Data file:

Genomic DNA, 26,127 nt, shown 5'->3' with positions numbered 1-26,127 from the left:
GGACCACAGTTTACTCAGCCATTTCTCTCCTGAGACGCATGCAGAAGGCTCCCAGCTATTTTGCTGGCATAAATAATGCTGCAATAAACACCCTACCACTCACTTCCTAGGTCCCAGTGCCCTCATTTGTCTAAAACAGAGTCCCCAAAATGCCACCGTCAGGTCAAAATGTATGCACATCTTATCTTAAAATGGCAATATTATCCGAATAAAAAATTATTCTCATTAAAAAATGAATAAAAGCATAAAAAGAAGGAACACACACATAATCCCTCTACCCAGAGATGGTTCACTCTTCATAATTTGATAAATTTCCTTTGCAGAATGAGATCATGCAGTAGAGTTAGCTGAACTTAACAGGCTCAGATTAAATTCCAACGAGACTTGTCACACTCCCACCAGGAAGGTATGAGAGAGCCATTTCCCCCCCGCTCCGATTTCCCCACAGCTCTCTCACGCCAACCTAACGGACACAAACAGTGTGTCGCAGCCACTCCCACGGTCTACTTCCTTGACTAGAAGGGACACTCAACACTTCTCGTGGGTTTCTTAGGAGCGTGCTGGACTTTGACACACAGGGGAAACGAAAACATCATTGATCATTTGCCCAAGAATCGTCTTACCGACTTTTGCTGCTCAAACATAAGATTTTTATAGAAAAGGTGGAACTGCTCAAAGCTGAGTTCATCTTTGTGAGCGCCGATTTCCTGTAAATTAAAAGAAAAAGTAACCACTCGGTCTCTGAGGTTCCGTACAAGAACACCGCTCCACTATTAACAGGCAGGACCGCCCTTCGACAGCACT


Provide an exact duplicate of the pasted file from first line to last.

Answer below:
Genomic DNA, 26,127 nt, shown 5'->3' with positions numbered 1-26,127 from the left:
GGACCACAGTTTACTCAGCCATTTCTCTCCTGAGACGCATGCAGAAGGCTCCCAGCTATTTTGCTGGCATAAATAATGCTGCAATAAACACCCTACCACTCACTTCCTAGGTCCCAGTGCCCTCATTTGTCTAAAACAGAGTCCCCAAAATGCCACCGTCAGGTCAAAATGTATGCACATCTTATCTTAAAATGGCAATATTATCCGAATAAAAAATTATTCTCATTAAAAAATGAATAAAAGCATAAAAAGAAGGAACACACACATAATCCCTCTACCCAGAGATGGTTCACTCTTCATAATTTGATAAATTTCCTTTGCAGAATGAGATCATGCAGTAGAGTTAGCTGAACTTAACAGGCTCAGATTAAATTCCAACGAGACTTGTCACACTCCCACCAGGAAGGTATGAGAGAGCCATTTCCCCCCCGCTCCGATTTCCCCACAGCTCTCTCACGCCAACCTAACGGACACAAACAGTGTGTCGCAGCCACTCCCACGGTCTACTTCCTTGACTAGAAGGGACACTCAACACTTCTCGTGGGTTTCTTAGGAGCGTGCTGGACTTTGACACACAGGGGAAACGAAAACATCATTGATCATTTGCCCAAGAATCGTCTTACCGACTTTTGCTGCTCAAACATAAGATTTTTATAGAAAAGGTGGAACTGCTCAAAGCTGAGTTCATCTTTGTGAGCGCCGATTTCCTGTAAATTAAAAGAAAAAGTAACCACTCGGTCTCTGAGGTTCCGTACAAGAACACCGCTCCACTATTAACAGGCAGGACCGCCCTTCGACAGCACT